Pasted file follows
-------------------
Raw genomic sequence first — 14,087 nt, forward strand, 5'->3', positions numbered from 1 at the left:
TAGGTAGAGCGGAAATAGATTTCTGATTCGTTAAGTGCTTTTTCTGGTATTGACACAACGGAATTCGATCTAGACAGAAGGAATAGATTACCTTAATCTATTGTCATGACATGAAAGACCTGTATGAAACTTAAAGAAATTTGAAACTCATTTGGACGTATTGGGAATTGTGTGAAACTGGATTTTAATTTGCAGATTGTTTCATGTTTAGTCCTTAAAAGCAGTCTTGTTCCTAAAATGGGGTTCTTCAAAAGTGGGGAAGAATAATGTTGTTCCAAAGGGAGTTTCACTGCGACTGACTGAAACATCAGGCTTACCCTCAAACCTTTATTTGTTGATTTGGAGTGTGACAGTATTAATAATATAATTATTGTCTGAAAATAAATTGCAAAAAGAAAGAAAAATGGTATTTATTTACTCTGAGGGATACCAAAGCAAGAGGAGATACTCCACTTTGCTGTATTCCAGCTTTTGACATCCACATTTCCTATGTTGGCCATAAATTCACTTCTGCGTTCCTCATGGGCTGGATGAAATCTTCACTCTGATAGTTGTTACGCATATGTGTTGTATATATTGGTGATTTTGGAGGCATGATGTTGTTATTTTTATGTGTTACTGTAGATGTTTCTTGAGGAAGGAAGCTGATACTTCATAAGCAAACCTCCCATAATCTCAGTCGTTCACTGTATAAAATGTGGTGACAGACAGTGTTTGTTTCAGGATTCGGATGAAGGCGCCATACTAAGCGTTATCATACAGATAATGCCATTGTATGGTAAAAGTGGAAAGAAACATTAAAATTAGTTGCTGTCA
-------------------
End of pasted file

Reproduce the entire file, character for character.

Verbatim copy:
Raw genomic sequence first — 14,087 nt, forward strand, 5'->3', positions numbered from 1 at the left:
TAGGTAGAGCGGAAATAGATTTCTGATTCGTTAAGTGCTTTTTCTGGTATTGACACAACGGAATTCGATCTAGACAGAAGGAATAGATTACCTTAATCTATTGTCATGACATGAAAGACCTGTATGAAACTTAAAGAAATTTGAAACTCATTTGGACGTATTGGGAATTGTGTGAAACTGGATTTTAATTTGCAGATTGTTTCATGTTTAGTCCTTAAAAGCAGTCTTGTTCCTAAAATGGGGTTCTTCAAAAGTGGGGAAGAATAATGTTGTTCCAAAGGGAGTTTCACTGCGACTGACTGAAACATCAGGCTTACCCTCAAACCTTTATTTGTTGATTTGGAGTGTGACAGTATTAATAATATAATTATTGTCTGAAAATAAATTGCAAAAAGAAAGAAAAATGGTATTTATTTACTCTGAGGGATACCAAAGCAAGAGGAGATACTCCACTTTGCTGTATTCCAGCTTTTGACATCCACATTTCCTATGTTGGCCATAAATTCACTTCTGCGTTCCTCATGGGCTGGATGAAATCTTCACTCTGATAGTTGTTACGCATATGTGTTGTATATATTGGTGATTTTGGAGGCATGATGTTGTTATTTTTATGTGTTACTGTAGATGTTTCTTGAGGAAGGAAGCTGATACTTCATAAGCAAACCTCCCATAATCTCAGTCGTTCACTGTATAAAATGTGGTGACAGACAGTGTTTGTTTCAGGATTCGGATGAAGGCGCCATACTAAGCGTTATCATACAGATAATGCCATTGTATGGTAAAAGTGGAAAGAAACATTAAAATTAGTTGCTGTCA